By Marx-Wolf, Heidi,
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Additional info for Platonists and high priests: Daemonology, ritual and social order in the third century CE
In the case of defixiones, they did so by removing "intolerable tensions" and "transferring emotions": "to inscribe a curse tablet and throw it into the sacred pool relieved the injured party's feelings: something at least had The irony in the case of Christianity is that from very early on, for instance at the latest starting with Lactantius' On the Deaths of the Persecutors (c. e. the torments of hell that await the unjust) of those who opposed the Christian message or what dogmatic believers defined as ethically or behaviorally normative.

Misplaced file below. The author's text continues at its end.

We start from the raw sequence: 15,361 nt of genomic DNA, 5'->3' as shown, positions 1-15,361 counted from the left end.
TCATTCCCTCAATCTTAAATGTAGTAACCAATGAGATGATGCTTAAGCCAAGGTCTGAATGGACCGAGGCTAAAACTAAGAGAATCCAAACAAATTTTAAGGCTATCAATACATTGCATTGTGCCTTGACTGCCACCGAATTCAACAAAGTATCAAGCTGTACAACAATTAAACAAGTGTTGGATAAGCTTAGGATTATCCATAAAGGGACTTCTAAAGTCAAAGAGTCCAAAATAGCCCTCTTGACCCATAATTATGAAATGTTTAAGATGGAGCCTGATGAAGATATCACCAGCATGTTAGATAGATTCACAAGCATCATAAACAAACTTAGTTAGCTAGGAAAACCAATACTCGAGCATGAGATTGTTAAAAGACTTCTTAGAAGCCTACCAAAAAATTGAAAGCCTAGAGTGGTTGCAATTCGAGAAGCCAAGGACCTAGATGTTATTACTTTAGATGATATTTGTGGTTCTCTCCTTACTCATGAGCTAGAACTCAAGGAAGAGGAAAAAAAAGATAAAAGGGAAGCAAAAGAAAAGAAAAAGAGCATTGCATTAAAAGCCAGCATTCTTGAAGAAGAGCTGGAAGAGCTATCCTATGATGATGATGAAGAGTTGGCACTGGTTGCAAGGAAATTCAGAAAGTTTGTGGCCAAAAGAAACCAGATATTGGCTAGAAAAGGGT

Aune has 18 40 ilk, the prevalence of the ritual papyri signaled the decline of religion in late antiquity, a devolution from a "truer" form of religion into superstition and decadence. R. Dodds, for instance, this decadence infected even the most educated echelons of society including the late Platonists that concern later portions of this study. 20 Its Gibbonesque presuppositions as well as its teleological bent make this model problematic. Hence, over the past few decades scholars have begun to question the utility of this decline and decadence model for investigating the rich and varied landscape of late antique religion.
19 For scholars of this 17 See footnote 2 of this chapter for discussion of this history. See Brashear, p. 3391, footnote 4 for bibliography on the relationship between magic and religion. Z. Smith has been one of the most vocal critics of this model. In his article, "Trading Places," in Ancient Magic and Ritual Power, ed. Marvin W. Meyer and Paul Allan Mirecki (Leiden: E. J. Brill, 1995), he notes that the idea that "magic" is an incipient form of "science" or "religion" is an "odd sort of definition" (14).
Platonists and high priests: Daemonology, ritual and social order in the third century CE by Marx-Wolf, Heidi,